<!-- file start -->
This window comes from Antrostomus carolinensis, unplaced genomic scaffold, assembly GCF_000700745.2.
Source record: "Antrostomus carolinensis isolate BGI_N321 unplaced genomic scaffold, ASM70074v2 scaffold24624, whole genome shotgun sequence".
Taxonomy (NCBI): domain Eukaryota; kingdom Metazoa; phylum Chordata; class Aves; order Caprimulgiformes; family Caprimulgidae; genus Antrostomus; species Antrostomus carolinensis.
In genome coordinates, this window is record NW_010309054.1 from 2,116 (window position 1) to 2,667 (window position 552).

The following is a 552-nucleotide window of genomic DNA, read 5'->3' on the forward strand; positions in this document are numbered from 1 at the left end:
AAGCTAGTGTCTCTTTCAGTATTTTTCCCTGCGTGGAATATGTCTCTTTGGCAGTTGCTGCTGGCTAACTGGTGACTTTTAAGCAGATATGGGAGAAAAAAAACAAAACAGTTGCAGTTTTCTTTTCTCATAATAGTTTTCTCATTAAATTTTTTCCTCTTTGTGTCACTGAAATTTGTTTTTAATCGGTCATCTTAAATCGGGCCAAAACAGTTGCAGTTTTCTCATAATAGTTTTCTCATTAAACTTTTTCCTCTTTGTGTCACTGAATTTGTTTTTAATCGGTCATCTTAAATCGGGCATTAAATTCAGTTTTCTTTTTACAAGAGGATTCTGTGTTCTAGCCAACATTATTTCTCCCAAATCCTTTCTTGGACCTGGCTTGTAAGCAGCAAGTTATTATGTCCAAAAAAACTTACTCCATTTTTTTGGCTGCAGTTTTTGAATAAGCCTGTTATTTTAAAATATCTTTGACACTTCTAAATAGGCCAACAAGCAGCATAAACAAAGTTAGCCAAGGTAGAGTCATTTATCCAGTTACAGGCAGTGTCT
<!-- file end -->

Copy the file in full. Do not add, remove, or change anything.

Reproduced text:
This window comes from Antrostomus carolinensis, unplaced genomic scaffold, assembly GCF_000700745.2.
Source record: "Antrostomus carolinensis isolate BGI_N321 unplaced genomic scaffold, ASM70074v2 scaffold24624, whole genome shotgun sequence".
Taxonomy (NCBI): domain Eukaryota; kingdom Metazoa; phylum Chordata; class Aves; order Caprimulgiformes; family Caprimulgidae; genus Antrostomus; species Antrostomus carolinensis.
In genome coordinates, this window is record NW_010309054.1 from 2,116 (window position 1) to 2,667 (window position 552).

The following is a 552-nucleotide window of genomic DNA, read 5'->3' on the forward strand; positions in this document are numbered from 1 at the left end:
AAGCTAGTGTCTCTTTCAGTATTTTTCCCTGCGTGGAATATGTCTCTTTGGCAGTTGCTGCTGGCTAACTGGTGACTTTTAAGCAGATATGGGAGAAAAAAAACAAAACAGTTGCAGTTTTCTTTTCTCATAATAGTTTTCTCATTAAATTTTTTCCTCTTTGTGTCACTGAAATTTGTTTTTAATCGGTCATCTTAAATCGGGCCAAAACAGTTGCAGTTTTCTCATAATAGTTTTCTCATTAAACTTTTTCCTCTTTGTGTCACTGAATTTGTTTTTAATCGGTCATCTTAAATCGGGCATTAAATTCAGTTTTCTTTTTACAAGAGGATTCTGTGTTCTAGCCAACATTATTTCTCCCAAATCCTTTCTTGGACCTGGCTTGTAAGCAGCAAGTTATTATGTCCAAAAAAACTTACTCCATTTTTTTGGCTGCAGTTTTTGAATAAGCCTGTTATTTTAAAATATCTTTGACACTTCTAAATAGGCCAACAAGCAGCATAAACAAAGTTAGCCAAGGTAGAGTCATTTATCCAGTTACAGGCAGTGTCT